Wednesday, 17 December 2014: 1:40 PM
Edward Garnero, Arizona State University, EarthScope National Office, School of Earth and Space Exploration, Tempe, AZ, United States, Allen K McNamara, Arizona State University, Tempe, AZ, United States and Sang-Heon Dan Shim, Arizona State University, School of Earth and Space Exploration, Tempe, AZ, United States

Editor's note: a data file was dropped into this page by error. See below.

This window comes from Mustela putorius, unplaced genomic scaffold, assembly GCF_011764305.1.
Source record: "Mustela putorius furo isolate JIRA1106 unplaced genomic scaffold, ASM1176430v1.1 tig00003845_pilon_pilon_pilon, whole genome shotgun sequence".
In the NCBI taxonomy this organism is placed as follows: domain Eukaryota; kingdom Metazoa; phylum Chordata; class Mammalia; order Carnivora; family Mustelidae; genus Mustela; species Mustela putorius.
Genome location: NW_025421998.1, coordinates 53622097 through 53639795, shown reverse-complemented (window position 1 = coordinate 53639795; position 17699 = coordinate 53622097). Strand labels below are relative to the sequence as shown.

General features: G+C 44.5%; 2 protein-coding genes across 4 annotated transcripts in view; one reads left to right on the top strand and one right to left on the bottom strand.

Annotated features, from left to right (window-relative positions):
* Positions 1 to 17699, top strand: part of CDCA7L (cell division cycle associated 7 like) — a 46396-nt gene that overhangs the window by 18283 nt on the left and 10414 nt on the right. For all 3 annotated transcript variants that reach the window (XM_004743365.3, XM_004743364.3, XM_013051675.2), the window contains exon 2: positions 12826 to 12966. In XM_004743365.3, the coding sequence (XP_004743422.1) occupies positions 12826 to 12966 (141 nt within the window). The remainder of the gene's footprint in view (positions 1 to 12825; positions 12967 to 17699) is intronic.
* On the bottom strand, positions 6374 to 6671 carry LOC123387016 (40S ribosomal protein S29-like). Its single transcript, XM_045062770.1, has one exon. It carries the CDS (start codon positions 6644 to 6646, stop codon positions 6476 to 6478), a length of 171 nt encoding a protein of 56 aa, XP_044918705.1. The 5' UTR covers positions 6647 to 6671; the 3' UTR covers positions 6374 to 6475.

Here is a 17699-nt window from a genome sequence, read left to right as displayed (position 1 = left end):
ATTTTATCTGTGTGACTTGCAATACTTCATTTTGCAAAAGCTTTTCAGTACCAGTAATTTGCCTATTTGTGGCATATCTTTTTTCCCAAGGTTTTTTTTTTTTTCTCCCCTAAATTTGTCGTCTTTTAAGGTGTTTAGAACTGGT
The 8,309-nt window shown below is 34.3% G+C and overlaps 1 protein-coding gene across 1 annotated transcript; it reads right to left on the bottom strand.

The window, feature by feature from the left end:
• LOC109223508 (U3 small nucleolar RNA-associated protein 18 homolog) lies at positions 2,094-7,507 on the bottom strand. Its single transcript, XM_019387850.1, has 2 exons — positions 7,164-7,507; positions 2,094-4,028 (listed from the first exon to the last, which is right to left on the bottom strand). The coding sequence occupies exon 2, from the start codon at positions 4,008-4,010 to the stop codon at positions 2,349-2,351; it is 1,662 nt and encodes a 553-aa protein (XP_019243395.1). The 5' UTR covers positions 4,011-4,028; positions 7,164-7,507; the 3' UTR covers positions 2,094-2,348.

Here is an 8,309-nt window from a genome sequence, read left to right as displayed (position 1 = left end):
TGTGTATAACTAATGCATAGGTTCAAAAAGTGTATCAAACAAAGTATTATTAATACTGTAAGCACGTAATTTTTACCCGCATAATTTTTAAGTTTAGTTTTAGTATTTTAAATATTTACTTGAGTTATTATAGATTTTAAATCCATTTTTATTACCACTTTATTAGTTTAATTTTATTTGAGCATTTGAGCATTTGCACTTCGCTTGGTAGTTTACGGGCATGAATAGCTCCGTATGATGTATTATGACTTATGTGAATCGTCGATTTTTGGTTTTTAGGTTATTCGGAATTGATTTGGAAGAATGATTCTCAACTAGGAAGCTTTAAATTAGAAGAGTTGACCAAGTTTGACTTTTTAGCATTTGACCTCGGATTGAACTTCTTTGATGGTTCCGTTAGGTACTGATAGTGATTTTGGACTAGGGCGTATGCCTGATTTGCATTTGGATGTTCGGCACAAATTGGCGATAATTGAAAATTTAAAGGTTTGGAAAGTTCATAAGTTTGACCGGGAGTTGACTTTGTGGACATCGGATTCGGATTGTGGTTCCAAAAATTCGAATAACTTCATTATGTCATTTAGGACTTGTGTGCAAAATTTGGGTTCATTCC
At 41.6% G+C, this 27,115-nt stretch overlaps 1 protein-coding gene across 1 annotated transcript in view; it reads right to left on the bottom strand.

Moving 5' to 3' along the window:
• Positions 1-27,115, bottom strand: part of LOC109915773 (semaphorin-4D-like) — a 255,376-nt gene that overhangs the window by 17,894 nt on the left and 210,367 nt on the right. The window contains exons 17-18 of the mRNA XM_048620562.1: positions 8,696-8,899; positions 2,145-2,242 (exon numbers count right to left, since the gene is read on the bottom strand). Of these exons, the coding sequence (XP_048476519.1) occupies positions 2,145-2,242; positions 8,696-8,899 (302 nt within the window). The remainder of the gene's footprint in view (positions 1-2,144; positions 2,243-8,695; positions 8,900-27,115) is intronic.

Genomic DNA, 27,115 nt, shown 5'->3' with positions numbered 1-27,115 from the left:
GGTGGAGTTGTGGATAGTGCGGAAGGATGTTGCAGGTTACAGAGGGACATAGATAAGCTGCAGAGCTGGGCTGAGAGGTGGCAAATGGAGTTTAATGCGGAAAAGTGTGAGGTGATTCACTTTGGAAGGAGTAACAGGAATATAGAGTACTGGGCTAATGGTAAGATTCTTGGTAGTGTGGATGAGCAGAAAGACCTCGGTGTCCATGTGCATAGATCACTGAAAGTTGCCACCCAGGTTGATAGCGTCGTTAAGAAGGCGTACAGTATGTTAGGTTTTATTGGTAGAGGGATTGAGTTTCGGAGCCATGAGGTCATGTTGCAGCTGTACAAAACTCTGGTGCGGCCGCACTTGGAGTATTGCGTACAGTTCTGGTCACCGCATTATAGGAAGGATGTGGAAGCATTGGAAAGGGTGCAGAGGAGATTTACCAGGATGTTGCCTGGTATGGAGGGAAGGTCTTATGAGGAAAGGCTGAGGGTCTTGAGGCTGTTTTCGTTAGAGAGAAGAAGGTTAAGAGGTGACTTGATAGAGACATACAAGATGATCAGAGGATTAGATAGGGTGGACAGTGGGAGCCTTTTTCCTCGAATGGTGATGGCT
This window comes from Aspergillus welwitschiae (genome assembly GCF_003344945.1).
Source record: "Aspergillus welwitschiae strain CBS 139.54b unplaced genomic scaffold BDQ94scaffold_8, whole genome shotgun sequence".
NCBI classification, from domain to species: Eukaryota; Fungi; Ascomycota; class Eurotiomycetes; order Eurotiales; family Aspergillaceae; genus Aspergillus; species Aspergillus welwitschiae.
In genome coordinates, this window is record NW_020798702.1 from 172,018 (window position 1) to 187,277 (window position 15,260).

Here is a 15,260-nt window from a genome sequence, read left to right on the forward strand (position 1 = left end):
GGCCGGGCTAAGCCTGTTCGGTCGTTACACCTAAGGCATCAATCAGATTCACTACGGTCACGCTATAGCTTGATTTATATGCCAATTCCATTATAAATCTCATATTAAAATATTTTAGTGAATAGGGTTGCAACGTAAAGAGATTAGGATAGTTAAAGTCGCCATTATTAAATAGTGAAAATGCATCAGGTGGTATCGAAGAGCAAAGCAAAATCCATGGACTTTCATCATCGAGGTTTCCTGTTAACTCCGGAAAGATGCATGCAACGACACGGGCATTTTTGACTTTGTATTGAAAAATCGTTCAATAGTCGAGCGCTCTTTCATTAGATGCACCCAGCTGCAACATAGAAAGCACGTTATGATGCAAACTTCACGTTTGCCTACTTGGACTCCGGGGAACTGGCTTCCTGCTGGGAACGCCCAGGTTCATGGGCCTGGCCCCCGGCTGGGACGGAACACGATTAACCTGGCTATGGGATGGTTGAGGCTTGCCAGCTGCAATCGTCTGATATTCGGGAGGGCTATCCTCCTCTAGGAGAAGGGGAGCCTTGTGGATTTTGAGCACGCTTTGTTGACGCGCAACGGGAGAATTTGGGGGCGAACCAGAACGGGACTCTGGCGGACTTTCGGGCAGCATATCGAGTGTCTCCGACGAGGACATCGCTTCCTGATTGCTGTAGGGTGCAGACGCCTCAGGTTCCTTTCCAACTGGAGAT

The term large low shear velocity province (LLSVP) represents large lowermost mantle regions of reduced shear velocities (Vs) relative to 1D reference models. There are two LLSVPs: one beneath the central Pacific Ocean, and one beneath the southern Atlantic Ocean and Africa. While LLSVP existence has been well known for several decades, more recently evidence from forward modeling has brought to light relatively sharp margins of the LLSVPs, i.e., the transition from low-to-“normal” Vs occurs over a short lateral distance (probably < ~100 km). This finding is further supported by the strongest lateral dVs gradients in tomography coinciding with locations of sharp LLSVP sides in high-resolution studies. Surface hotspot and large igneous province origination locations mostly map above the present day LLSVP edges. Combined with geochemical arguments that a deep mantle long-lived (possibly primordial) reservoir exists, and geodynamics experiments that demonstrate a dense basal reservoir would be swept by convection to reside beneath upwellings and plumes, a strong argument can be made for dense, chemically distinct material explaining LLSVPs. This presentation will present additional seismic information that needs to be considered for a self-consistent geodynamic and mineralogical framework. For example, there does not appear to be consistency between Vp and Vs reductions defining LLSVPs; however, this comparison is complicated by lowermost mantle Vp models exhibiting greater divergence from each other than Vs models. LLSVP forward modeling usually involves a trade-off between dVs within the LLSVP and LLSVP height/shape; thus continued mapping of heterogeneity within LLSVP is critical. ULVZs might relate to LLSVP chemistry, temperature, and evolution, and thus will be discussed. The chemistry that can explain large and old thermochemical piles is as of yet unconstrained; other mineralogical considerations include understanding the possible role of the post-perovskite phase transition within and outside LLSVPs (which may affect Vs differently from Vp), and the evolution of pile chemistry over time, since geodynamics work demonstrates how mantle material (including deeply subducted MORB) can become downward entrained into piles.